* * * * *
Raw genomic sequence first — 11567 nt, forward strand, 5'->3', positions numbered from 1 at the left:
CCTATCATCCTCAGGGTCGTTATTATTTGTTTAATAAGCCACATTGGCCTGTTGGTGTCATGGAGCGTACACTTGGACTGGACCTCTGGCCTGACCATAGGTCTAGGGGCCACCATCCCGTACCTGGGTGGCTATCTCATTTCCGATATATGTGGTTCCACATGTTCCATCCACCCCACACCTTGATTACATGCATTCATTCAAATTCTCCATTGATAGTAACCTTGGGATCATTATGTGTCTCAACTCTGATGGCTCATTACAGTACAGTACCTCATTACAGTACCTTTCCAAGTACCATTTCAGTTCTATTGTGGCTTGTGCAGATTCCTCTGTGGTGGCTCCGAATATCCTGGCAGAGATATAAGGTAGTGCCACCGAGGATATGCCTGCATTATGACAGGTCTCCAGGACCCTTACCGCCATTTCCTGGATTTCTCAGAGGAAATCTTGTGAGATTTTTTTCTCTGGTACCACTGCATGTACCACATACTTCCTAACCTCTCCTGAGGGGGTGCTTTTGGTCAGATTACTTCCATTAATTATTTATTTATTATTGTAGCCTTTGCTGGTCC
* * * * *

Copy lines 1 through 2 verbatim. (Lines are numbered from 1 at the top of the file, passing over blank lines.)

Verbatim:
Raw genomic sequence first — 11567 nt, forward strand, 5'->3', positions numbered from 1 at the left:
CCTATCATCCTCAGGGTCGTTATTATTTGTTTAATAAGCCACATTGGCCTGTTGGTGTCATGGAGCGTACACTTGGACTGGACCTCTGGCCTGACCATAGGTCTAGGGGCCACCATCCCGTACCTGGGTGGCTATCTCATTTCCGATATATGTGGTTCCACATGTTCCATCCACCCCACACCTTGATTACATGCATTCATTCAAATTCTCCATTGATAGTAACCTTGGGATCATTATGTGTCTCAACTCTGATGGCTCATTACAGTACAGTACCTCATTACAGTACCTTTCCAAGTACCATTTCAGTTCTATTGTGGCTTGTGCAGATTCCTCTGTGGTGGCTCCGAATATCCTGGCAGAGATATAAGGTAGTGCCACCGAGGATATGCCTGCATTATGACAGGTCTCCAGGACCCTTACCGCCATTTCCTGGATTTCTCAGAGGAAATCTTGTGAGATTTTTTTCTCTGGTACCACTGCATGTACCACATACTTCCTAACCTCTCCTGAGGGGGTGCTTTTGGTCAGATTACTTCCATTAATTATTTATTTATTATTGTAGCCTTTGCTGGTCC